Hayim Nahman Bialik: Poet of Hebrew

Yale University Press  2017

 

Hayim Nahman Bialik, often called the Hebrew national poet, began life in a small Ukrainian village surrounded by forest, a place he recalled as “my precious corner in the world.” His father, a gentle and pious man, died when Bialik was seven. Unable to support her children, his mother abandoned Bialik to his grandfather, a strict and observant man who provided his grandson a traditional Jewish education and little supervision. But his grandfather’s gloomy house had a fine library, where the lonely Bialik developed his strong knowledge of and love for Hebrew and Yiddish texts. Thus began Bialik’s journey from the heder to the sunny sands of Tel Aviv.

In recounting his rapid rise from a troubled and unhappy childhood to a much honored and revered poet, Avner Holtzman, a professor of Hebrew literature at Tel Aviv University, carefully follows the development of Bialik’s thinking and sense of mission, relying on extensive primary sources and Bialik’s correspondence and remarks in his many lectures and speeches. At twenty-eight, just ten years after leaving his grandfather’s house for a yeshiva in Lithuania and before his first book of poems was published, Bialik was recognized as the voice of Jewish nationalism. Bialik’s work reflects the tumultuous and formative years of Zionism, and Holtzman captures the vibrant influence of Warsaw’s and Odessa’s intellectual circles on Bialik, as well as the crushing horror of the Kishinev pogrom, which he condemned in the scathing and bitter poem “On the Slaughter,” and the harsh reality of the Bolshevik Revolution, which ultimately led to his leaving Odessa for Tel Aviv.

Holtzman also reports Bialik’s career as a poet, editor, teacher, and, perhaps above all, publisher. Moriyah Press, the publishing house Bialik helped found, produced educational material and European classics in Hebrew as well as contemporary Hebrew works; in concentrating on material for children, instructional and literary, he worked to lay the groundwork for a generation of Hebrew speakers. Fearing that important traditional work would be lost, he poured his energies and even his sparse funds into the preservation and dissemination of Hebrew and Yiddish literature. Actively engaged in all aspects of his community, Bialik was a vital force in the shaping of a national Jewish identity and spirit free of religious strictures but steeped in Jewish culture.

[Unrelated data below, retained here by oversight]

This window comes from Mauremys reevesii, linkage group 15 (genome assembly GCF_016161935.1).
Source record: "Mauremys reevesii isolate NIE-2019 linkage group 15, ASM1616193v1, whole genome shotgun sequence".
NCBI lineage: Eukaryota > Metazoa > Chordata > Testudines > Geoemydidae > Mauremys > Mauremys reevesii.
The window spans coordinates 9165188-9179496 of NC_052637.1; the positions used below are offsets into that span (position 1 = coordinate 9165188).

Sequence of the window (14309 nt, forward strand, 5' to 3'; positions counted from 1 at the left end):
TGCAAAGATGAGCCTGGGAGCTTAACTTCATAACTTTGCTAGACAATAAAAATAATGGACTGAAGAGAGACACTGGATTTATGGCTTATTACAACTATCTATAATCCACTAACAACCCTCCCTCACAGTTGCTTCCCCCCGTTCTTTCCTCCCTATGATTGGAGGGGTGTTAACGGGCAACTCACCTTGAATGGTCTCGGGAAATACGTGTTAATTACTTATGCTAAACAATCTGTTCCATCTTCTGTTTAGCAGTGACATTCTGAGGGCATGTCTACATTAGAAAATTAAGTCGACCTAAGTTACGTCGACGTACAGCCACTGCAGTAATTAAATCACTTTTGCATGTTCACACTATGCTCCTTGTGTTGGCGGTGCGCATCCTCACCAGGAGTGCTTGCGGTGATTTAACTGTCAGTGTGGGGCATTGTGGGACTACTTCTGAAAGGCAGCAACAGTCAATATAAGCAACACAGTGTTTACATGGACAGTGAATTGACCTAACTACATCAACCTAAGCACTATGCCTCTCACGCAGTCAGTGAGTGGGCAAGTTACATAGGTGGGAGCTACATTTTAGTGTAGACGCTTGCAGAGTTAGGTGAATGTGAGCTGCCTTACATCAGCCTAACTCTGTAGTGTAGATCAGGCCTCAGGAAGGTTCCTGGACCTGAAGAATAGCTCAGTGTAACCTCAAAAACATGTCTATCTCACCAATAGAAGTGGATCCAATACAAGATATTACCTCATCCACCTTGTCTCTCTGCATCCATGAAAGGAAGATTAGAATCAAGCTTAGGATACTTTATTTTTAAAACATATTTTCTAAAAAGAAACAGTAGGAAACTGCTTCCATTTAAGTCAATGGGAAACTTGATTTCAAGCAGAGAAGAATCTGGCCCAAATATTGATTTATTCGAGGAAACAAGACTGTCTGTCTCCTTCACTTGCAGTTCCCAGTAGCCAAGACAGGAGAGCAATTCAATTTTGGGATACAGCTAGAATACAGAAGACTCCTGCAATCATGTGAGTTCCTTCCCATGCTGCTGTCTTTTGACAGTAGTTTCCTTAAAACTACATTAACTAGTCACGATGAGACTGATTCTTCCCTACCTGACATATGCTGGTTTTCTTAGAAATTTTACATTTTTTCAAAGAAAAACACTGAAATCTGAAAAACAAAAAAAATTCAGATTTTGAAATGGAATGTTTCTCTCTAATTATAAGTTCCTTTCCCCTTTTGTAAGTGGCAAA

Thoughtful and well-informed, Holtzman’s biography centers on Bialik’s career, but the complexity of his life cannot be fully contained in an exploration of his work. Holtzman gives readers glimpses of a warm and collegial man and his struggle to overcome the dark shadow cast by his childhood and sense of loss and long periods when he was unable to write. Aspects of his life are largely bypassed—his long and childless marriage marked by many years of living apart, a passing reference to his love for his mother-in-law and late reconciliation with his mother, his love of children and mentoring young students. Bialik is remembered for his many poems and stories for children, of which Poet of Hebrew unfortunately offers no examples.

But Bialik’s work triumphed over his lapses into depression and self-deprecation, his disappointments and the years when he could not write. In his work and in his poems he embodied the fusion of secular Judaism and traditional texts that forged a new Jewish identity and helped establish Hebrew as a literary and spoken language. Loved and acclaimed, Bialik gave voice to a new spirit and shaped a culture that has informed Israeli life and institutions. In summarizing Bialik’s legacy Holtzman questions whether a society given to individual expression has a place for a national poet. Nevertheless, he observes, Bialik’s poems are required reading for Israeli students at all levels.

Chronology, index, notes, selected bibliography.

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